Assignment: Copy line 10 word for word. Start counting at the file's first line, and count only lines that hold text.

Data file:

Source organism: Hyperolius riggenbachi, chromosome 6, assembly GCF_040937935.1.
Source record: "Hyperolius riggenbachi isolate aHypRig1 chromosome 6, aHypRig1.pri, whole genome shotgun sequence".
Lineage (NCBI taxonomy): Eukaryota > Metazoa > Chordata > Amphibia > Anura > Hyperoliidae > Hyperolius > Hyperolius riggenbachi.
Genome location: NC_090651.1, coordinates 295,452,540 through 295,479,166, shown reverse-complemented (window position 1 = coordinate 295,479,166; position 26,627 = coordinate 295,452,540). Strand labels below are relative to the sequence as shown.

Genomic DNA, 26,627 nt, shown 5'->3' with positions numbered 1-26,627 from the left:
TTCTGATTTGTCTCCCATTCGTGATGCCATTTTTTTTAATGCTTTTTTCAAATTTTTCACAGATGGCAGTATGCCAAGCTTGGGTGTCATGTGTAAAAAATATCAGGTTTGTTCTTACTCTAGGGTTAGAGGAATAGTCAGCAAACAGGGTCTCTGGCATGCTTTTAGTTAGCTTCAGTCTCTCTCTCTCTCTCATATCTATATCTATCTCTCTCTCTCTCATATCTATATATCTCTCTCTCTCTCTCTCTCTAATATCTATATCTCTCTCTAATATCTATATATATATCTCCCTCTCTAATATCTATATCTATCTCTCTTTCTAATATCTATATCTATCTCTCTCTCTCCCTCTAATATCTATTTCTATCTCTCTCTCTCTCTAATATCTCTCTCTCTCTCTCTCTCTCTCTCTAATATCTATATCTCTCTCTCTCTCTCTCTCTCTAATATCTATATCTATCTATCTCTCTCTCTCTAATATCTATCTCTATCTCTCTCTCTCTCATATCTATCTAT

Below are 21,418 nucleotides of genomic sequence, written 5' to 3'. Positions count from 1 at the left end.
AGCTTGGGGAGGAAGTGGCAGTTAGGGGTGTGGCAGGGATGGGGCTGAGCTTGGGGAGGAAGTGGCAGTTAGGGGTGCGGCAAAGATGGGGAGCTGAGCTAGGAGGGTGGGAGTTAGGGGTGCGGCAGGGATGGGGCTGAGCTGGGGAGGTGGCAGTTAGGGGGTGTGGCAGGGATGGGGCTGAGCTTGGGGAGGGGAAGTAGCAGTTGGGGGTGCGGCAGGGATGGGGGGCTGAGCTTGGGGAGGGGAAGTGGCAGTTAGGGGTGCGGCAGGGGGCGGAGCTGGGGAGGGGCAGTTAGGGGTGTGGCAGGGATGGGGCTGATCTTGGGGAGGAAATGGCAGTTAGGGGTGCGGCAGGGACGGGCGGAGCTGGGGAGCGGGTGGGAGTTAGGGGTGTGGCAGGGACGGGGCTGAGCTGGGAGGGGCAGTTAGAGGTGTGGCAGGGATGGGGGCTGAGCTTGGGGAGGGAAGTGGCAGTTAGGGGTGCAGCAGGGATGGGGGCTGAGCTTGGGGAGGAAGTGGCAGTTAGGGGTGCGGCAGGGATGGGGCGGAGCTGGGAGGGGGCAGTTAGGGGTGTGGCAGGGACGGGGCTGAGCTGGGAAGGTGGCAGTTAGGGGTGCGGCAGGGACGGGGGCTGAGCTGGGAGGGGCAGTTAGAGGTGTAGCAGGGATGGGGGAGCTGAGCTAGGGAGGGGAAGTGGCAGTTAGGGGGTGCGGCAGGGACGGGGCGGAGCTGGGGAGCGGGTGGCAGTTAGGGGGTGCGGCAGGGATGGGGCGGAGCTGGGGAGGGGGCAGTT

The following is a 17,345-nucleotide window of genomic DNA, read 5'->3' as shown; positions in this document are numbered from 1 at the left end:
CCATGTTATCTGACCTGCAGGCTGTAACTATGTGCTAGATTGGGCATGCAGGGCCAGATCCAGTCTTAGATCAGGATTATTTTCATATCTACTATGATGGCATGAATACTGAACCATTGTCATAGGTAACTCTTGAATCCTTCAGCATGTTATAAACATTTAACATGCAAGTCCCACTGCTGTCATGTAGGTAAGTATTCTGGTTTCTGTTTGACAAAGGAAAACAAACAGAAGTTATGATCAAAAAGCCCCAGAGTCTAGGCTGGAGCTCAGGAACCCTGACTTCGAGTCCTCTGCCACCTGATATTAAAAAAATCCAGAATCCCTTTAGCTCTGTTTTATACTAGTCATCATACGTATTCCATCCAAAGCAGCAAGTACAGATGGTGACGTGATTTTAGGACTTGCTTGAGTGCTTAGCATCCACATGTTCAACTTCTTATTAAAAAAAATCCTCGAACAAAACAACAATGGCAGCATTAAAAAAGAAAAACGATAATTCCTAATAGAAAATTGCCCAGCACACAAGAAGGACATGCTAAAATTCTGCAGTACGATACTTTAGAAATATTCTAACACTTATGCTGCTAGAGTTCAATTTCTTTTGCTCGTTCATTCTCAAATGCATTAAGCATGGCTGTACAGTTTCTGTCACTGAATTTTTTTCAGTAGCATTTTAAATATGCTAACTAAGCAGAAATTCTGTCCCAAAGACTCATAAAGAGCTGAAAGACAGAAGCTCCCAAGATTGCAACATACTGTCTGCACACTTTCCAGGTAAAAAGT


CCATGTTATCTGACCTGCAGGCTGTAACTATGTGCTAGATTGGGCATGCAGGGCCAGATCCAGTCTTAGATCAGGATTATTTTCATATCTACTATGATGGCATGAATACTGAACCATTGTCATAGGTAACTCTTGAATCCTTCAGCATGTTATAAACATTTAACATGCAAGTCCCACTGCTGTCATGTAGGTAAGTATTCTGGTTTCTGTTTGACAAAGGAAAACAAACAGAAGTTATGATCAAAAAGCCCCAGAGTCTAGGCTGGAGCTCAGGAACCCTGACTTCGAGTCCTCTGCCACCTGATATTAAAAAAATCCAGAATCCCTTTAGCTCTGTTTTATACTAGTCATCATACGTATTCCATCCAAAGCAGCAAGTACAGATGGTGACGTGATTTTAGGACTTGCTTGAGTGCTTAGCATCCACATGTTCAACTTCTTATTAAAAAAAATCCTCGAACAAAACAACAATGGCAGCATTAAAAAAGAAAAACGATAATTCCTAATAGAAAATTGCCCAGCACACAAGAAGGACATGCTAAAATTCTGCAGTACGATACTTTAGAAATATTCTAACACTTATGCTGCTAGAGTTCAATTTCTTTTGCTCGTTCATTCTCAAATGCATTAAGCATGGCTGTACAGTTTCTGTCACTGAATTTTTTTCAGTAGCATTTTAAATATGCTAACTAAGCAGAAATTCTGTCCCAAAGACTCATAAAGAGCTGAAAGACAGAAGCTCCCAAGATTGCAACATACTGTCTGCACACTTTCCAGGTAAAAAGT